SULLIVAN: Right. And you've got to look at who took it first. Agencies, there are many more of them. There's an unlimited number of agencies with an unlimited financial scope, and geographic scope. They get over $5†billion a year. And this is money that other local entities, the county, school districts, hospital, water districts need to provide basic services to the communities. So it's hard to take from someone when they didn't take initially. And so I think if redevelopment had been started on a much more modest scale, then it wouldn't have been the subject of this challenge. What happened is first the agencies were asked to share, they were resentful of that understandably, sought to get protection from prop 22, and passed, and disabled the city -- the state from asking them to share. So the state had no option but to pull the plug on them because they needed these revenues for things that they are required to fund.

ST. JOHN: And as we talked about with Vladimir Kogan yesterday, the state actually bailed out the local governments after prop 13. So you could argue that, hey, they bailed you out in the first place. They're not stealing it. They just can't afford to do that anymore.

SULLIVAN: Right. They're required to provide this funding for schools, and they can't allow agencies to keep taking such a disproportionate share. Then what happened is the agencies and the league of cities sued to invalidate these laws. If they just made their piece with them, there would have still been the sharing that has been going on. So they really shot themselves in 1†foot with prudent person 22, and then shot themselves in the other with this litigation. But I don't think the result will be as dire in the short term because our amicus brief argues that when AB26, are the dissolution bill is applied, agencies will need to not only pay housing funds back for all the money they've borrowed for them over the year, and that is recognized, but they'll also have to create the affordable housing that they have yet to create. There are along term obligations they've yet to fulfill, and we believe they should continue to get the housing funds as long as they have those obligations.

ST. JOHN: So you're sort of saying that redevelopment agencies should have their commitments grandfathered in, in some ways. And you can't just cut them off at the knees.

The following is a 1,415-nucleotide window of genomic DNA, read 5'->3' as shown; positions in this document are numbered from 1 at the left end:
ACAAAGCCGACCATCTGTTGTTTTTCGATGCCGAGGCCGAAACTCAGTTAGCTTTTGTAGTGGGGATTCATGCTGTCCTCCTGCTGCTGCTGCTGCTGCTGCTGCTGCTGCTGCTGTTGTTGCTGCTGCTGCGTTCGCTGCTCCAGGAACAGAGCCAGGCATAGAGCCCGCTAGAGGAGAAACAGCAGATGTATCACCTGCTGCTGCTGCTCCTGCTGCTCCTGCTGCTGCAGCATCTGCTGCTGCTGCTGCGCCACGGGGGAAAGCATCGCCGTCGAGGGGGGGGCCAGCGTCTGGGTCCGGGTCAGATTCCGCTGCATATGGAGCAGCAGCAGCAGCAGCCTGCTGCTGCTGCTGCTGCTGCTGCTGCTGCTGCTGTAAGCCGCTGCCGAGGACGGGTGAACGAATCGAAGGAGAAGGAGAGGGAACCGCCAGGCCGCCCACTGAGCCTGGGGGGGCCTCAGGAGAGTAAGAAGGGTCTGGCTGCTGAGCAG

SULLIVAN: Correct. And the law supports that. The federal and state constitution don't allow for impairment of contracts. And laws like statutes that have created the replacement inclusionary, the targeting and land banking that redevelopment law allows are all 4 to 10-year commitments, and so you can't just disable someone from fulfilling their contractual obligations. And I believe the Court recognizes that in their opinion.

ST. JOHN: But doesn't that just mean that all the commitments they've made for the last four to 10†years, maybe there's an argument they could keep going. But that still begs the question of where you're going to get the money in the longer term. Susan?

TINSKY: Yeah, actually we're certainly support identify of the direction that Catherine is going. We believe this would take a legislative fix to clarify what the outstanding obligations are with the debt and contracts that result from Catherine's amicus arguments really are. So that's going to take a little bit longer. Probably a legislative fix, maybe even litigation.

ST. JOHN: Surprise, surprise.

TINSKY: So really our concern is, in the immediate sense, we have an opportunity here to put our heads together and work together to look at a new source for affordable housing funding, whether that is reforming and rethinking what redevelopment is, or if it is identifying a unique source for affordable housing. But at the end of the day, you know, Catherine's comment about needing to fund other essential services is very valid. But what's more essential than a roof over someone's head?

ST. JOHN: Uh-huh.

TINSKY: Food, water, shelter. And I would argue that we shouldn't be at odds with education at this point because those missions are really complimentary to one another. So it's an unfortunately reality that we've been -- affordable housing has become the collateral damage, and really pitting redevelopment against schools and education and other public policy priorities.

ST. JOHN: Well, it sort of looks like some of the redevelopment agencies are not in any hurry to disband. There's an article in the UT San Diego by Craig Gustav son saying that CCDC, the downtown redevelopment agency doesn't show any signs of leaving their offices and walking out. Is that because they're staying around to see how the litigation that you're talking about, Cathy, will play out, and how much of their commitments they will continue to be able to move ahead with?

SULLIVAN: I'm not sure. I think they'd be the best source to ask. But I can only imagine that they are so entrenched that it will be difficult for them to move. And I think some comments I read also reported that they are contracted by the city -- the city contracts with them to do development downtown. Whether or not they are acting as the redevelopment agency or some other group, they're outsourcing something that may be what their next iteration, their next life looks like.